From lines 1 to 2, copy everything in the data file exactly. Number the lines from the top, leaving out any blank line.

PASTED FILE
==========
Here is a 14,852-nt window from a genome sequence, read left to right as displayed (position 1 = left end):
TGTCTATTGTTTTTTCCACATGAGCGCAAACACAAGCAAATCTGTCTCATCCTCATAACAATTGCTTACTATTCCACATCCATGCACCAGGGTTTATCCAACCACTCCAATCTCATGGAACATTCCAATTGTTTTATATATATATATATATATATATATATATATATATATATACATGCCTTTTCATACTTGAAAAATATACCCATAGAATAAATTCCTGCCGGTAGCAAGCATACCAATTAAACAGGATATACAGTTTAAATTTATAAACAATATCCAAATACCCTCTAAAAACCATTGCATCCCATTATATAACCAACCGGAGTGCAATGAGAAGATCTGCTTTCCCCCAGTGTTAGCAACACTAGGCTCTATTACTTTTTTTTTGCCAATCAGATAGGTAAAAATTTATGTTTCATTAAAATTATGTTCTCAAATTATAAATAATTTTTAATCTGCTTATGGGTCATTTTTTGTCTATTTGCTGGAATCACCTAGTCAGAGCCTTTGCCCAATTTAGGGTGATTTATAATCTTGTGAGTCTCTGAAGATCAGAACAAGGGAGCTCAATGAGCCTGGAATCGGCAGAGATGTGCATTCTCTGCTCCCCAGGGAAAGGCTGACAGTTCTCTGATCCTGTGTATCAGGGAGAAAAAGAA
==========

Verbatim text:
Here is a 14,852-nt window from a genome sequence, read left to right as displayed (position 1 = left end):
TGTCTATTGTTTTTTCCACATGAGCGCAAACACAAGCAAATCTGTCTCATCCTCATAACAATTGCTTACTATTCCACATCCATGCACCAGGGTTTATCCAACCACTCCAATCTCATGGAACATTCCAATTGTTTTATATATATATATATATATATATATATATATATATATATACATGCCTTTTCATACTTGAAAAATATACCCATAGAATAAATTCCTGCCGGTAGCAAGCATACCAATTAAACAGGATATACAGTTTAAATTTATAAACAATATCCAAATACCCTCTAAAAACCATTGCATCCCATTATATAACCAACCGGAGTGCAATGAGAAGATCTGCTTTCCCCCAGTGTTAGCAACACTAGGCTCTATTACTTTTTTTTTGCCAATCAGATAGGTAAAAATTTATGTTTCATTAAAATTATGTTCTCAAATTATAAATAATTTTTAATCTGCTTATGGGTCATTTTTTGTCTATTTGCTGGAATCACCTAGTCAGAGCCTTTGCCCAATTTAGGGTGATTTATAATCTTGTGAGTCTCTGAAGATCAGAACAAGGGAGCTCAATGAGCCTGGAATCGGCAGAGATGTGCATTCTCTGCTCCCCAGGGAAAGGCTGACAGTTCTCTGATCCTGTGTATCAGGGAGAAAAAGAA